Oil industry train tickets are about to expire in Canada.
Canada’s transportation department on Wednesday announced a suite of new safety rules, motivated by the horrific oil-train explosion last summer in Lac-Mégantic, Quebec, which killed 47 people. The rules heavily target DOT-111 rail cars, which are widespread across the continent but are vulnerable to puncture and explode. (The U.S., meanwhile, is being outrageously slow in updating its oil-train safety rules.)
About 5,000 DOT-111 tanker cars are to be removed from Canadian railways within 30 days. Another 65,000 DOT-111 cars must be removed or retrofitted within three years, a timeframe rail industry experts are calling “ambitious.”
The measures didn’t fully satisfy [New Democratic Party] leader Tom Muclair. “What happens in the meantime in all those communities where this very dangerous material is being transported today?” he asked. “You can’t tell us you know that they’re dangerous and yet you’re going to continue to allow them to roll through these communities.”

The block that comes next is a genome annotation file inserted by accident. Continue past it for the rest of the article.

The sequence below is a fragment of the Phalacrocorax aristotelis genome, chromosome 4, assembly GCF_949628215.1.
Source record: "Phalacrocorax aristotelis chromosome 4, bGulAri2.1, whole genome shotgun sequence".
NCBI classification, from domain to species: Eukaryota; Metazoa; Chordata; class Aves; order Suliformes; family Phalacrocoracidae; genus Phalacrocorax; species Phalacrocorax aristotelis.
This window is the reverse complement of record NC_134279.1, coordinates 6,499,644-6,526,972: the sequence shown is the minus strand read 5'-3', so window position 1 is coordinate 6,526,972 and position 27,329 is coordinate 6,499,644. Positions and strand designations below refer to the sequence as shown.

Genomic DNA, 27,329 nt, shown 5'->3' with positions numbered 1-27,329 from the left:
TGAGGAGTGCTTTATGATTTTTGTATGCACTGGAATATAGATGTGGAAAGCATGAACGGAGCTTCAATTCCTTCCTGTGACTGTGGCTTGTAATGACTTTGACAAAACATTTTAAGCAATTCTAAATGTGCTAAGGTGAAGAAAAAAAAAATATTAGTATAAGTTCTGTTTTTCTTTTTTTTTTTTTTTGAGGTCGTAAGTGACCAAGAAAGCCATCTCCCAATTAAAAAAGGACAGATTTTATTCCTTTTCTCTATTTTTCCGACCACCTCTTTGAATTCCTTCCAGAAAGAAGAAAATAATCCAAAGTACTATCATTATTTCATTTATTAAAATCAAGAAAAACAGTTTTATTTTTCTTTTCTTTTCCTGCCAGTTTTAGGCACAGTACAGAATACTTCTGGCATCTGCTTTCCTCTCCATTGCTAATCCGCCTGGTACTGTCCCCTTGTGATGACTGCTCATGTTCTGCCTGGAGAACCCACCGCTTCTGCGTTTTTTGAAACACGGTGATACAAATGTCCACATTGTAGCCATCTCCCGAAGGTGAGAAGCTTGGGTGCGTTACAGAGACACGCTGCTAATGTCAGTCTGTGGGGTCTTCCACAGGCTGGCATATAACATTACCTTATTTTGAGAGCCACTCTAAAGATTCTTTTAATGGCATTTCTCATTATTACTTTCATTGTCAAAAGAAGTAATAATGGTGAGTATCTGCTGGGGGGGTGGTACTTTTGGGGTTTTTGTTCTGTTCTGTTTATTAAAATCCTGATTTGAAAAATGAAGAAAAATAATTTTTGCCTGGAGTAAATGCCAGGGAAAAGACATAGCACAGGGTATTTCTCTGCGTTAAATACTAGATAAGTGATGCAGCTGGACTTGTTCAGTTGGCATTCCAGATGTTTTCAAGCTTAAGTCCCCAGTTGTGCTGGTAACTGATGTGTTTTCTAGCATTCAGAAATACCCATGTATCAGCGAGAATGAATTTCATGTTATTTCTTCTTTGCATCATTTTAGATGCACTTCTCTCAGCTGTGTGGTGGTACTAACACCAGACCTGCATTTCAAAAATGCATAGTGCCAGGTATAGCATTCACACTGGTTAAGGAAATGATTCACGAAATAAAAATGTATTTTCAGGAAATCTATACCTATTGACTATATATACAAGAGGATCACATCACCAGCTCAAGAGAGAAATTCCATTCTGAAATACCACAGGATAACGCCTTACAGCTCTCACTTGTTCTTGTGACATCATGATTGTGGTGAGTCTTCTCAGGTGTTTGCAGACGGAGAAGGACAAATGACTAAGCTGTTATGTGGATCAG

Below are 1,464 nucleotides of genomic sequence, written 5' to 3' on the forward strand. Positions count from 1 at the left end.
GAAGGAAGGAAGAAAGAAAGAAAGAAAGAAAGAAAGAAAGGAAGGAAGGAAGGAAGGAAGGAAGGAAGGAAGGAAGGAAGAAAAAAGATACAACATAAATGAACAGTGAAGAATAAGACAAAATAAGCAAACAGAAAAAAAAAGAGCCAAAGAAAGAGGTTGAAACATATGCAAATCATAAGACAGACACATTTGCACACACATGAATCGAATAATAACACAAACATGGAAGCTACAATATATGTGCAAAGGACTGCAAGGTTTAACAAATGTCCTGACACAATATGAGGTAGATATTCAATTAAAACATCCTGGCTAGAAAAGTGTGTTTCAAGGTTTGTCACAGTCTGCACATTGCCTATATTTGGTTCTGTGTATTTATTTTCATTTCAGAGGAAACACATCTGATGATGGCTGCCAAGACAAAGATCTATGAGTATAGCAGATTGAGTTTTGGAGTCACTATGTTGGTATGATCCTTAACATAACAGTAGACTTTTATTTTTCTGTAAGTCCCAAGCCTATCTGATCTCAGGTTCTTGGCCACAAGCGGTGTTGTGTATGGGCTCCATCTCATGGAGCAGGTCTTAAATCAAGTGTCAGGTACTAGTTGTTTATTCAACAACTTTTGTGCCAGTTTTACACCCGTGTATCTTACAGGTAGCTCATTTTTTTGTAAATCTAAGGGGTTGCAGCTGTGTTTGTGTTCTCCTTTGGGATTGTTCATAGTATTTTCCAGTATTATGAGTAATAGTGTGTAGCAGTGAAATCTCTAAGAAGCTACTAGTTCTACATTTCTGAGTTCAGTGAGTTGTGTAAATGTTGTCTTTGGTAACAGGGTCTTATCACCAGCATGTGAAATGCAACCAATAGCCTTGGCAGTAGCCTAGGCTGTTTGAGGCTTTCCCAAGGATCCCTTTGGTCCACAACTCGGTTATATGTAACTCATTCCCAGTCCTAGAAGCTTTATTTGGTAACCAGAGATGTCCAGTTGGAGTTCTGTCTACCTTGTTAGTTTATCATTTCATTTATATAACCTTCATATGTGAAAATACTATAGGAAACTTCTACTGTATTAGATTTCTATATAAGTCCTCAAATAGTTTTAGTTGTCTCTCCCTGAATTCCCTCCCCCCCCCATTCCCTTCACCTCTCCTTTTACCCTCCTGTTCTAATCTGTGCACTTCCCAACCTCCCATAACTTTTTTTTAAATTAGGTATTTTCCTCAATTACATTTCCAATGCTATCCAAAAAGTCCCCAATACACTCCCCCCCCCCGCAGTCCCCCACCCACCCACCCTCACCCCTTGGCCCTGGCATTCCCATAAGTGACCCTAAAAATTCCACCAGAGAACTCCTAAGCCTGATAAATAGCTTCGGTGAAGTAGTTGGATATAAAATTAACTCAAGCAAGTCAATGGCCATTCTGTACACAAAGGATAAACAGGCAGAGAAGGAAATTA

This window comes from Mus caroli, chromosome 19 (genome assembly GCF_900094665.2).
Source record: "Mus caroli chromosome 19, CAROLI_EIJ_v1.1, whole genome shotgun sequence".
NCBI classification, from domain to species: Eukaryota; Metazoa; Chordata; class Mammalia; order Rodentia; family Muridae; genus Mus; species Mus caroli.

[Transport Minister Lisa] Raitt said, however, that the DOT-111 cars are just one of several risk factors contributing to rail crashes. “There’s not just one aspect in mitigating risks, there’s many.”…
Effective immediately, Transport Canada will conduct risk assessments of routes where dangerous goods are transported, and establish speed limits of 50 miles per hour or less in areas that are built up or near drinking water.
Good for Canada. But what will happen with all those dangerous rail cars that are retired in Canada? Some fear that they could end up over the border, hauling explosive crude through American communities.